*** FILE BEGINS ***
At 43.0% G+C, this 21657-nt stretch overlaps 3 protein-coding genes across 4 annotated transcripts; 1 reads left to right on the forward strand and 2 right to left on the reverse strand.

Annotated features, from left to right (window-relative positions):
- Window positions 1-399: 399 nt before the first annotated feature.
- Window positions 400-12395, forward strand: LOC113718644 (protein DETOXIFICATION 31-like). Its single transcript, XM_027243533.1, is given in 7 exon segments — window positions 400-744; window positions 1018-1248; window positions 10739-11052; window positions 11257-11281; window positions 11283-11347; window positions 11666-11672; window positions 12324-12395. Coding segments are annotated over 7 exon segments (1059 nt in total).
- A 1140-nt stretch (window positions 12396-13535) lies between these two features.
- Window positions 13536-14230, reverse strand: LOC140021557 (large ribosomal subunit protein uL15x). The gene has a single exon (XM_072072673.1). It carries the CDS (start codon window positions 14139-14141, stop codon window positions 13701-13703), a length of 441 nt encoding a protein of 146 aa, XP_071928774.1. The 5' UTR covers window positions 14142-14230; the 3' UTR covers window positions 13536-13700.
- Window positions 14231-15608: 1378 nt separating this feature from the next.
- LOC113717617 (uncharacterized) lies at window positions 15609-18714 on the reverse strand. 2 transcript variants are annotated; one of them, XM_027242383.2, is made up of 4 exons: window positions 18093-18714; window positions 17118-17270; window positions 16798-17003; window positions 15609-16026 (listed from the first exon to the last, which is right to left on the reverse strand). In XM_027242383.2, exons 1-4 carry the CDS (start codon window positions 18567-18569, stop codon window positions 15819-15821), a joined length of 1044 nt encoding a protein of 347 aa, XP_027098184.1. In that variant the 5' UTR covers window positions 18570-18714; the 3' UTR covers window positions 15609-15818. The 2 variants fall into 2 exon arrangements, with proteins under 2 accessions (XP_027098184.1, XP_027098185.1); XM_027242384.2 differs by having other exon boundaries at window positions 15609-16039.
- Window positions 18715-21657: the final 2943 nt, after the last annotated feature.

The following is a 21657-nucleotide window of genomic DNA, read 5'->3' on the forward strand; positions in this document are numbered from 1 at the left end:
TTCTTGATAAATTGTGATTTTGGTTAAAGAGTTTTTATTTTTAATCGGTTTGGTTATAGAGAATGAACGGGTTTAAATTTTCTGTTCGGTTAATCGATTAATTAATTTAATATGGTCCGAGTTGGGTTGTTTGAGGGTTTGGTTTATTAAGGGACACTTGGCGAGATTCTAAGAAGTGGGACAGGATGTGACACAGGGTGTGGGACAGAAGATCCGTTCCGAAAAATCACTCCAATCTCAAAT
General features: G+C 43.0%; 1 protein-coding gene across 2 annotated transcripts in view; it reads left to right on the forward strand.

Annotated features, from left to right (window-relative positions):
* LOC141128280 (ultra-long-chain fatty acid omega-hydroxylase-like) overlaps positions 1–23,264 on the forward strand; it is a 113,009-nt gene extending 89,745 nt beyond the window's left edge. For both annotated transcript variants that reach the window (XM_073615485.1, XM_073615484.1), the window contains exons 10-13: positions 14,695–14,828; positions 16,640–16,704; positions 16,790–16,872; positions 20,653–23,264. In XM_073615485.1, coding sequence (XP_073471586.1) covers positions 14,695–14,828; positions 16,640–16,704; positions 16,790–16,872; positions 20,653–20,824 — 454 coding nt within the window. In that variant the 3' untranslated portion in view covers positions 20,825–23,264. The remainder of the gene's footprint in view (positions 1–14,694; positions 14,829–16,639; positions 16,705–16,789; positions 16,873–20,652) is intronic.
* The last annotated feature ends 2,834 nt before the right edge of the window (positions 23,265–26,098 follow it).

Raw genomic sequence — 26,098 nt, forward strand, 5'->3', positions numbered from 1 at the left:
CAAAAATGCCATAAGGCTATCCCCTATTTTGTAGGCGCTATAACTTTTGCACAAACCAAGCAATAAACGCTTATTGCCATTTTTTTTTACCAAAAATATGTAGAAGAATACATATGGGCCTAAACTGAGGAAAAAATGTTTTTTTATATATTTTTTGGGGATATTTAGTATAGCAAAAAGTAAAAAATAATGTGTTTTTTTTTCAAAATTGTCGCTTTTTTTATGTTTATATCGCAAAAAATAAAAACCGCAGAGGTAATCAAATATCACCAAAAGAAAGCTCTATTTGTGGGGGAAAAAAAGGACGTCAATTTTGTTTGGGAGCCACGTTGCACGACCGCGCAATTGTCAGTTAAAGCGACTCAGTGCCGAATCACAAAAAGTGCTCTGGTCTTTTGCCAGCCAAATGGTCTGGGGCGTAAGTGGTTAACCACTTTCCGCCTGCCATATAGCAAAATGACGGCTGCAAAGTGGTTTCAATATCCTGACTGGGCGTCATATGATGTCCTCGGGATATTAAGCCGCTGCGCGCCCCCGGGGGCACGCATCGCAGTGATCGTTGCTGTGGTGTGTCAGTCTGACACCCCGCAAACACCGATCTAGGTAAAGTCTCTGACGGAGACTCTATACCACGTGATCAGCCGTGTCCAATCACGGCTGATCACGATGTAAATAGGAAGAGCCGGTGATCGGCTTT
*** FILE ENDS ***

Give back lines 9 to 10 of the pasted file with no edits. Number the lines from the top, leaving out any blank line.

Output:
- Window positions 18715-21657: the final 2943 nt, after the last annotated feature.

The following is a 21657-nucleotide window of genomic DNA, read 5'->3' on the forward strand; positions in this document are numbered from 1 at the left end: